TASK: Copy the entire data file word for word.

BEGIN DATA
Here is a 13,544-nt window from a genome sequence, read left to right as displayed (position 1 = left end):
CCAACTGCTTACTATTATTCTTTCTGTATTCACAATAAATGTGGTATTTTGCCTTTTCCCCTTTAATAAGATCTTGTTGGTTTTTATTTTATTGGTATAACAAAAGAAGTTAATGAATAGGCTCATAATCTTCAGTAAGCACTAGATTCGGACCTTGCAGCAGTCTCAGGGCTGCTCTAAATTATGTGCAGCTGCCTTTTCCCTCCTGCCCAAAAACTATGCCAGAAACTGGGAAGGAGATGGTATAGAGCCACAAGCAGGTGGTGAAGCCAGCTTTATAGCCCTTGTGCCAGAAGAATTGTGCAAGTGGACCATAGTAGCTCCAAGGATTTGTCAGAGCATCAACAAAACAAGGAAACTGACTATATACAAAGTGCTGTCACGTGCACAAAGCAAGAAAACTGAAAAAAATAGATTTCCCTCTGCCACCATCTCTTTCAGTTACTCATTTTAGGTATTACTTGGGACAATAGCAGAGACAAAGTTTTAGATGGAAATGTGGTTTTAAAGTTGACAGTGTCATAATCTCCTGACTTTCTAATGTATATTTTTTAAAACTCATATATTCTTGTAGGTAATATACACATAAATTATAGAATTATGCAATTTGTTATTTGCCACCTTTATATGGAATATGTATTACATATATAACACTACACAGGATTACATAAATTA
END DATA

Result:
Here is a 13,544-nt window from a genome sequence, read left to right as displayed (position 1 = left end):
CCAACTGCTTACTATTATTCTTTCTGTATTCACAATAAATGTGGTATTTTGCCTTTTCCCCTTTAATAAGATCTTGTTGGTTTTTATTTTATTGGTATAACAAAAGAAGTTAATGAATAGGCTCATAATCTTCAGTAAGCACTAGATTCGGACCTTGCAGCAGTCTCAGGGCTGCTCTAAATTATGTGCAGCTGCCTTTTCCCTCCTGCCCAAAAACTATGCCAGAAACTGGGAAGGAGATGGTATAGAGCCACAAGCAGGTGGTGAAGCCAGCTTTATAGCCCTTGTGCCAGAAGAATTGTGCAAGTGGACCATAGTAGCTCCAAGGATTTGTCAGAGCATCAACAAAACAAGGAAACTGACTATATACAAAGTGCTGTCACGTGCACAAAGCAAGAAAACTGAAAAAAATAGATTTCCCTCTGCCACCATCTCTTTCAGTTACTCATTTTAGGTATTACTTGGGACAATAGCAGAGACAAAGTTTTAGATGGAAATGTGGTTTTAAAGTTGACAGTGTCATAATCTCCTGACTTTCTAATGTATATTTTTTAAAACTCATATATTCTTGTAGGTAATATACACATAAATTATAGAATTATGCAATTTGTTATTTGCCACCTTTATATGGAATATGTATTACATATATAACACTACACAGGATTACATAAATTA